Spirit of Collaboration Soars After State Conservation Partnership Chairs Meet in New Mexico

IWJV State Conservation Partnership Chairs and Staff. Bottom row, from left to right: Ashley Dayer (IWJV), Ali Duvall (IWJV), Brent Lathrop (WY). Top row, from left to right: Robin Wilson (NV), Terry Mansfield (WA), Steve Tessmann (WY), John Ranlett (CA), Dan Casey (MT), Alan Hamilton (NM), Don Kemner (ID), Catherine Wightman (MT), Dave Cagle (AZ), Bruce Taylor (OR), Nate Key (CA), Jason Vernon (UT), and Seth Gallagher (CO).


As a newcomer to the Intermountain West Joint Venture, I knew this organization was composed of many dedicated partners in bird habitat conservation, but I hadn’t experienced their passion firsthand until earlier this month. At the annual in-person meeting of the IWJV State Conservation Partnership (SCP) Chairs in Albuquerque, New Mexico, this ardor for feathered things came alive. The packed agenda, enthusiastic discussions, presentations, and field tour of New Mexico’s arid and biologically rich landscape forged a collective energy that continues to resonate in the IWJV Missoula office.

Partners powered through a day-and-a-half facilitated meeting that focused on habitat delivery implementation. The meeting started with an update from IWJV Staff on current programs and projects. Dan Casey, long-time science team member and conservation partner, led a brief training session on the Habitat and Population Strategies Database, a decision support tool for landbird habitat conservation. Coordinator Dave Smith provided a national and regional outlook for Joint Venture bird habitat conservation in 2013. Bruce Taylor of Oregon, and John Ranlett and Nate Key of California, gave presentations on habitat delivery efforts in their states.

January is a great time to watch wintering sandhill cranes in Bosque del Apache National Wildlife Refuge.


A plethora of ideas were exchanged during small-group working sessions where participants addressed the status of coordinated bird habitat conservation implementation in their states, barriers, and solutions. The group also spent an important part of the meeting discussing SCP Chair roles and responsibilities, and provided feedback on how the IWJV office could better support their partnership needs.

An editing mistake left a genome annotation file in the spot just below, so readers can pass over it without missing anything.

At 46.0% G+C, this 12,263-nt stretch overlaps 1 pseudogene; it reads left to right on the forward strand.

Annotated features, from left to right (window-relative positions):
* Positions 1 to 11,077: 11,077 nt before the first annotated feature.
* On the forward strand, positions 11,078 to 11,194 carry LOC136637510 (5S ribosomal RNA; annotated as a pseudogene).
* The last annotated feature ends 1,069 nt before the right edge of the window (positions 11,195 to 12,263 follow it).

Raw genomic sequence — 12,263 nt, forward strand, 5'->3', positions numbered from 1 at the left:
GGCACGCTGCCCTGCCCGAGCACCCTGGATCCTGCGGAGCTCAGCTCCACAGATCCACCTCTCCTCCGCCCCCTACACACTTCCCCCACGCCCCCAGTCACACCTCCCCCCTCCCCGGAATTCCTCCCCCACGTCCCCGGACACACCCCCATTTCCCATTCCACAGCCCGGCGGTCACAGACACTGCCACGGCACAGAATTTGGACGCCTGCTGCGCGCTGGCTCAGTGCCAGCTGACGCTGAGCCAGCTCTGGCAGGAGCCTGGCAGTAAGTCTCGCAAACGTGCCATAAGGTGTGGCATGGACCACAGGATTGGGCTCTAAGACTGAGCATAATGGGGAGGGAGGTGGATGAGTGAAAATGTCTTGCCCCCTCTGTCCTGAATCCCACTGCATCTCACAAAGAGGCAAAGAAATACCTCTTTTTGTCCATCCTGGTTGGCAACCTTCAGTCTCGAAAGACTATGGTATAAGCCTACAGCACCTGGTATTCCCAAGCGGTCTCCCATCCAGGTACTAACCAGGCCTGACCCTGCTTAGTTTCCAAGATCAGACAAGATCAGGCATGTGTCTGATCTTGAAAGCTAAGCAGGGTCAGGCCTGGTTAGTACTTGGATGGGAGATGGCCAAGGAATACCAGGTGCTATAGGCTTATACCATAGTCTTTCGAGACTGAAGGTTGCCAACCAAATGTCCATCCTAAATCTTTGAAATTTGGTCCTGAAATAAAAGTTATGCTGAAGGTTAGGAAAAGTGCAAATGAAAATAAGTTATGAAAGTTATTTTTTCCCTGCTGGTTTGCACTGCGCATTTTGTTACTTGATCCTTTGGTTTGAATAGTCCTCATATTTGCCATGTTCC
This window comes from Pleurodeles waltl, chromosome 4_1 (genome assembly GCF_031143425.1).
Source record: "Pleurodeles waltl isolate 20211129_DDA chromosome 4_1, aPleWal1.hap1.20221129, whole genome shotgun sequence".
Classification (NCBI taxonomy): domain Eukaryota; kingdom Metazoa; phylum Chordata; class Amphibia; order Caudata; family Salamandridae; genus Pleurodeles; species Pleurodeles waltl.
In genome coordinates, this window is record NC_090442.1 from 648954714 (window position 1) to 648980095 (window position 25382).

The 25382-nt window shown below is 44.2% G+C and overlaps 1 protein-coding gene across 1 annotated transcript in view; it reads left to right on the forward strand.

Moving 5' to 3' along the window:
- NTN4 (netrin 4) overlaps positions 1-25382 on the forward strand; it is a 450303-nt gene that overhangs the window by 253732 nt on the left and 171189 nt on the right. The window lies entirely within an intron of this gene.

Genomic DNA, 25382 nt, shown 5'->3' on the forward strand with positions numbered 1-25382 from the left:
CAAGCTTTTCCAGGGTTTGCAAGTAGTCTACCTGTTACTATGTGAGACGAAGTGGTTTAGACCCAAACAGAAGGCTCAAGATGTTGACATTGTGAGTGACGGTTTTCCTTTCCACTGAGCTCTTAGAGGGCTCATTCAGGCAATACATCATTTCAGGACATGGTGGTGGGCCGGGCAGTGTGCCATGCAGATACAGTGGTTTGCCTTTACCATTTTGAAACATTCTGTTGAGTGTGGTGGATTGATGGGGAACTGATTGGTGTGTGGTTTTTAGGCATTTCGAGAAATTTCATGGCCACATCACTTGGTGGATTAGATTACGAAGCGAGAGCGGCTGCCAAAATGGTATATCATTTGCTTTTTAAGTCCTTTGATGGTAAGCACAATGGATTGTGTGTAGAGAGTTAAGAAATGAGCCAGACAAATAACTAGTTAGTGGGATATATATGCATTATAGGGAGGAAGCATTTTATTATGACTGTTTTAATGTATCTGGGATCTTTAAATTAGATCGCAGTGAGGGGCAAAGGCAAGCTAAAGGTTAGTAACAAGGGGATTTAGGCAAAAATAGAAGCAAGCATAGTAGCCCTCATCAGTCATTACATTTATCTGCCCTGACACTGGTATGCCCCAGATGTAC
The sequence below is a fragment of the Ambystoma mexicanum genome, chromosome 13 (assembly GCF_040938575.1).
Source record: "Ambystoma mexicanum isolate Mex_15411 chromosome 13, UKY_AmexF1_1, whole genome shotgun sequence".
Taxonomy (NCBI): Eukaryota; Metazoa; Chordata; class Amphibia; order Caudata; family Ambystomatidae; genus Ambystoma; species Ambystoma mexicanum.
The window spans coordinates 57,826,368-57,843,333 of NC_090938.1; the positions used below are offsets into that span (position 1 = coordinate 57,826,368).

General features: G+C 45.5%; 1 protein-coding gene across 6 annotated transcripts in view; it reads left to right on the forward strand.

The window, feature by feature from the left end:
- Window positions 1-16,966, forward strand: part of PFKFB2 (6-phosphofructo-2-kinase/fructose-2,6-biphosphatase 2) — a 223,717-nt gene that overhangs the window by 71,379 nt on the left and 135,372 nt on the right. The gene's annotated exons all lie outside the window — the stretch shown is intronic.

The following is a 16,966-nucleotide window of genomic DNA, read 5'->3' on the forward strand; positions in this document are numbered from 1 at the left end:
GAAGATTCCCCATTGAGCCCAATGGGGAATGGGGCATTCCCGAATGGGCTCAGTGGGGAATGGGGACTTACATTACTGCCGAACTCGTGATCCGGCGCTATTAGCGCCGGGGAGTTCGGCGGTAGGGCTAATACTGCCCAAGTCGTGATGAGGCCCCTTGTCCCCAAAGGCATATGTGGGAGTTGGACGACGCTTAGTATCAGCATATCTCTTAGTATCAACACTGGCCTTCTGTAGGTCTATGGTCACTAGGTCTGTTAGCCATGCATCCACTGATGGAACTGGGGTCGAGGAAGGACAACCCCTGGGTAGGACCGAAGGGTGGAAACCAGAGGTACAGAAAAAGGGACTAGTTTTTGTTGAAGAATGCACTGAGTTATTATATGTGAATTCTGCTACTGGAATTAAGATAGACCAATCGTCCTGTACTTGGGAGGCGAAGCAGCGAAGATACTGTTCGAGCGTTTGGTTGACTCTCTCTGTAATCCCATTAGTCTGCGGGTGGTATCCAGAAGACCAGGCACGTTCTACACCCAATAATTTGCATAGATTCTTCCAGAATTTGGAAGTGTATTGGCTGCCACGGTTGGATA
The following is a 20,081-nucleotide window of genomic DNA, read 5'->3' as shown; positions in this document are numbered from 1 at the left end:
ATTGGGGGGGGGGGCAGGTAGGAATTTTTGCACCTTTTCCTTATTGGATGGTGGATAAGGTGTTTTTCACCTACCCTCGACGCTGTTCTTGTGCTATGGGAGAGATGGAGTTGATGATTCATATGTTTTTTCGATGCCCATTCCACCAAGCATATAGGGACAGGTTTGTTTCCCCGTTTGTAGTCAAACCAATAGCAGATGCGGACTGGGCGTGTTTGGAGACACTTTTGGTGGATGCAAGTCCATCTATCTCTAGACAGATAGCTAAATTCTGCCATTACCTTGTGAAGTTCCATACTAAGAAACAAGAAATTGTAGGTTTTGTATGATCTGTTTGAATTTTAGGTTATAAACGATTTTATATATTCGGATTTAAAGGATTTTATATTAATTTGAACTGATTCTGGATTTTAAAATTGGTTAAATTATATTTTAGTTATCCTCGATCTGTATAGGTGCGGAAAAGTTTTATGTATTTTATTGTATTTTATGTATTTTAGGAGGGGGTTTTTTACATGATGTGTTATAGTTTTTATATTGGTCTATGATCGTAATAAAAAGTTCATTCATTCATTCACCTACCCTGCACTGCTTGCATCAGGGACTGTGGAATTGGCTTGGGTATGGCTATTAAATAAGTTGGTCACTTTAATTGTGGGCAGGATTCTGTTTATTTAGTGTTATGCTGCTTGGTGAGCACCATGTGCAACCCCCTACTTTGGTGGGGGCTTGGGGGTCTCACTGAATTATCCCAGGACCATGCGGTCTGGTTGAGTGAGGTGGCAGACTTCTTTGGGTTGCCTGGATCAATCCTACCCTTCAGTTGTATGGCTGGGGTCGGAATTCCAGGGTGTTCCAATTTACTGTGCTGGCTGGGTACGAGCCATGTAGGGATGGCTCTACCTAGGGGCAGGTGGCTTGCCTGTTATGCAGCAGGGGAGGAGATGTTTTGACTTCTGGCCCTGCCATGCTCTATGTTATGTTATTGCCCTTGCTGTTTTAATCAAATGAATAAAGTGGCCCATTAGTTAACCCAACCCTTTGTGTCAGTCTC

Ali Duvall, Assistant Coordinator and lead staff for SCPs, said, “We have a powerful team with respect to the SCP Chairs, and we, as staff, need to work closely with these leaders to promote strategic on-the-ground conservation across the Intermountain West.”

When the meeting adjourned participants headed south to visit the LaJoya Wildlife Management Area and refuge. Our final stop was at the Bosque del Apache National Wildlife Refuge in Socorro County where Gina Dello Russo, Refuge Ecologist, treated us to a special tour. Dello Russo has worked at Bosque for 16 years and provided a detailed overview of the dynamic management of the 57,331-acre refuge with its historic and active floodplains, wetlands, farmlands, and riparian forests. Collaborative efforts continue to ensure this place remains a winter refuge for thousands of birds. The North American Wetlands Conservation Act program is one of these efforts, which has funded restoration in Bosque and conservation easements in adjacent areas along the Middle Rio Grande.

Sunset at Bosque del Apache NWR.


At sunset, Dello Russo led our group under the cover of thick willows to witness what makes Bosque such a cherished place: thousands upon thousands of cranes and geese returning to the flooded fields to roost for the night. As the waterfowl dropped into their wintering waters their ruckus was glorious. Sandhill Cranes, Snow Geese, a Swamp Sparrow, Mexican Ducks, and a Great Horned Owl are only a few of the species spotted (if you would like a full list, ask Dan Casey).

Before returning to our respective states, new and veteran IWJV partners reflected on the past week. This was Nate Key’s (California) first in-person SCP meeting:

“In addition to the great laughs and recipe-sharing, the meeting provided solid direction for my own JV activities, thanks to the examples set by the other conservation Chairs,” Key said. “Their passion motivates me to do more for California.”

“There’s no doubt that these gatherings help us develop synergy across the IWJV partnership,” said Dan Casey. “They send everyone home with ideas on how to achieve our grander purpose – strategic bird conservation across the Intermountain West.”

For more information about SCPs in the Intermountain West and the organizations they represent, click here.

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Also in the Winter, 2013 issue of Conservation Roundup: